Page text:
Nashville Marathon

Nashville 2016

Nashville Marathon 2016 – CHECK!

A lot can happen in 26.2 miles and it was a roller coaster from Start to Finish. Marathon weekend started with the drive down to Nashville, going to the Expo, and then getting settled in our Tiny House (which you can read here if you like). But first – the Race!

Getting to the Starting Line

Training in Chicago and running in Nashville, I wasn’t sure what to expect for weather.  The South typically has a lot hotter weather than us northern folk experience, especially in the spring.  Forecast called for warm temperatures with a chance of rain and I tried to pack accordingly, with shorts and a light long-sleeve top just in case.  

Lo and behold, on the walk to the start line, in just a few blocks, the clouds cracked open and it down-poured! Thunderstorms were in the area and the start was delayed until all was clear.  In the downtime, it definitely got chilly but I tried to stay positive. While many were worried about the cold, having trained in warmer climates, I was comforted – it made me feel back at home. I’d trained in rain, I could totally handle this!

Ready, Set, GO!

And we are off! My wave had crossed the Start Line and we were pounding the pavement.  

And the crowds were amazing!

Lining Music Row – and most of the streets throughout the rest of the course – were so many people cheering on us runners. It was as if this were event day for them, too! There were tailgating setups to rival most football stadium parking lots and southern hospitality was on high.

I was feeling great and loving the race day atmosphere – taking you as high as all those hills!

Speaking of hills, wow. There are a lot of them down in Nashville. Training in Chicago didn’t quite cut it but I was determined to stick with it – push up, coast down and somehow I’ll make it through.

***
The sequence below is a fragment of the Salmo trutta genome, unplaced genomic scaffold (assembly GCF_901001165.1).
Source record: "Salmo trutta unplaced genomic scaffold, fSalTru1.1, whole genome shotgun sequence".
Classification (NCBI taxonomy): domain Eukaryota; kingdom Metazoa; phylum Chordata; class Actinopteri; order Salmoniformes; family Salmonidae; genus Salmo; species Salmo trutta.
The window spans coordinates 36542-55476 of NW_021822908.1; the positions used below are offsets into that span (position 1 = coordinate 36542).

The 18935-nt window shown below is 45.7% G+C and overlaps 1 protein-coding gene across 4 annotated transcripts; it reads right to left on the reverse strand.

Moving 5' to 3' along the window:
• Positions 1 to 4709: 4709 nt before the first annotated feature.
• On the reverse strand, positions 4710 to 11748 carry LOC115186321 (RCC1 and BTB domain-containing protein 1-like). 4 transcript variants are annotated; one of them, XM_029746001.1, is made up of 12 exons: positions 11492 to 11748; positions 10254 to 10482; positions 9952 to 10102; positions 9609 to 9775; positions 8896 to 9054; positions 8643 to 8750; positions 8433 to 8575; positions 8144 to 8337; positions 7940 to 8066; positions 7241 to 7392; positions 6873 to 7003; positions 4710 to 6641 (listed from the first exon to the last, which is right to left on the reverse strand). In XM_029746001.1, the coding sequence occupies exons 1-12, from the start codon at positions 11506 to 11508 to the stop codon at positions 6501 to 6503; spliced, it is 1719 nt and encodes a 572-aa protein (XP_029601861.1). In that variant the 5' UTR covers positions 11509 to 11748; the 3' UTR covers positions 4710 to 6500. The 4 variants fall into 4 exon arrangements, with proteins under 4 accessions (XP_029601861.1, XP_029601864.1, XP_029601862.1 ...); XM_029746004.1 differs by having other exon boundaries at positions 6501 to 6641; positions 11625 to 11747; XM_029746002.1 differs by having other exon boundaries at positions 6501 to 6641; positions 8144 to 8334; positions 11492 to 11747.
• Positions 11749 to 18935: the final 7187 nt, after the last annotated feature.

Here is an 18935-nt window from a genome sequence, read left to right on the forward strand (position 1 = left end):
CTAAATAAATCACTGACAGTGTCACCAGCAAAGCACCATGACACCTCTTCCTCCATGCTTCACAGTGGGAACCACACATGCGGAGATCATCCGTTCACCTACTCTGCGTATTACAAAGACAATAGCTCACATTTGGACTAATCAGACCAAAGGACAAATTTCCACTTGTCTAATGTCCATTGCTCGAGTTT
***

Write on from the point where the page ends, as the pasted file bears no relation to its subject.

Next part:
At the Half

Well, if I didn’t know it at the beginning, it was clear by the half – most people were sticking to 13.1. At the split probably 90% of those around me turned and headed toward their finish.

Boy did things get quiet.

The cool thing about the smaller crowd is that you weren’t just one in a herd. While the opportunity to engage with those around me had been there the whole time, I felt the need and opportunity to do so more with fewer people.  

I had been running a similar pace with one girl for a while. We passed people at the same time, we approached hills the same way. So, naturally, we struck up a conversation.

She was in school at Indiana and this was her first marathon.  She came from a family of big runners, who offered a lot of advice, and had prepared well on trails packed with hills. And she was killing it! She ran with a mini table taped to her arm with pace marks and mile markers with aid stations. All she used to keep track of her pace was her watch. I was impressed!

This was one of my favorite parts of the race.

I never learned her name and won’t meet her again but she will forever be a positive part of my race day. I highly recommend striking up a conversation with your fellow runners as often as you’re able. You’re both here for a purpose and short of breath so silences are okay. Just give it a try. Who knows who you’ll meet!

Miles 18-20

The zone known for The Wall. It’s around the time where, if you’ve trained on glucose supplements and Gatorade, your body’s fuel source is basically depleted and in need of a pick me up.

We had made it through First Tennessee Park and were headed back into the city’s center. The many hills had taken their toll and it was getting really hard for me to keep pushing through. Plus, the southern humidity that had been kept away by our earlier thunderstorms was creeping back in.